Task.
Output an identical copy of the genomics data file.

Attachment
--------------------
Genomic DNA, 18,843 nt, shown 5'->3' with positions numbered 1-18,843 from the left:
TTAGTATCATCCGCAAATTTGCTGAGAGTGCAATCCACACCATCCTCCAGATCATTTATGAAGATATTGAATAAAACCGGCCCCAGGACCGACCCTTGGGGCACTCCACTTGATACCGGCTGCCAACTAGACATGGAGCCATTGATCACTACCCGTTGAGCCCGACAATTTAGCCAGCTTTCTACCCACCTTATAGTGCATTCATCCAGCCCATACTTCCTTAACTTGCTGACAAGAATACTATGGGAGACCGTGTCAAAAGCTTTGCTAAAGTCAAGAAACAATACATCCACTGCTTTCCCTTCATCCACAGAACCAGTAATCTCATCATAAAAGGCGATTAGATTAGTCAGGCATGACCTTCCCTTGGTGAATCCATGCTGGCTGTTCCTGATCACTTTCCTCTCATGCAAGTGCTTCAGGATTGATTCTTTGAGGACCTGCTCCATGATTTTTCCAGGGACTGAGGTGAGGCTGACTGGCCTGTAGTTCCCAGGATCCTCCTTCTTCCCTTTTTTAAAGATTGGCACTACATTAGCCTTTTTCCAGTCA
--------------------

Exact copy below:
Genomic DNA, 18,843 nt, shown 5'->3' with positions numbered 1-18,843 from the left:
TTAGTATCATCCGCAAATTTGCTGAGAGTGCAATCCACACCATCCTCCAGATCATTTATGAAGATATTGAATAAAACCGGCCCCAGGACCGACCCTTGGGGCACTCCACTTGATACCGGCTGCCAACTAGACATGGAGCCATTGATCACTACCCGTTGAGCCCGACAATTTAGCCAGCTTTCTACCCACCTTATAGTGCATTCATCCAGCCCATACTTCCTTAACTTGCTGACAAGAATACTATGGGAGACCGTGTCAAAAGCTTTGCTAAAGTCAAGAAACAATACATCCACTGCTTTCCCTTCATCCACAGAACCAGTAATCTCATCATAAAAGGCGATTAGATTAGTCAGGCATGACCTTCCCTTGGTGAATCCATGCTGGCTGTTCCTGATCACTTTCCTCTCATGCAAGTGCTTCAGGATTGATTCTTTGAGGACCTGCTCCATGATTTTTCCAGGGACTGAGGTGAGGCTGACTGGCCTGTAGTTCCCAGGATCCTCCTTCTTCCCTTTTTTAAAGATTGGCACTACATTAGCCTTTTTCCAGTCA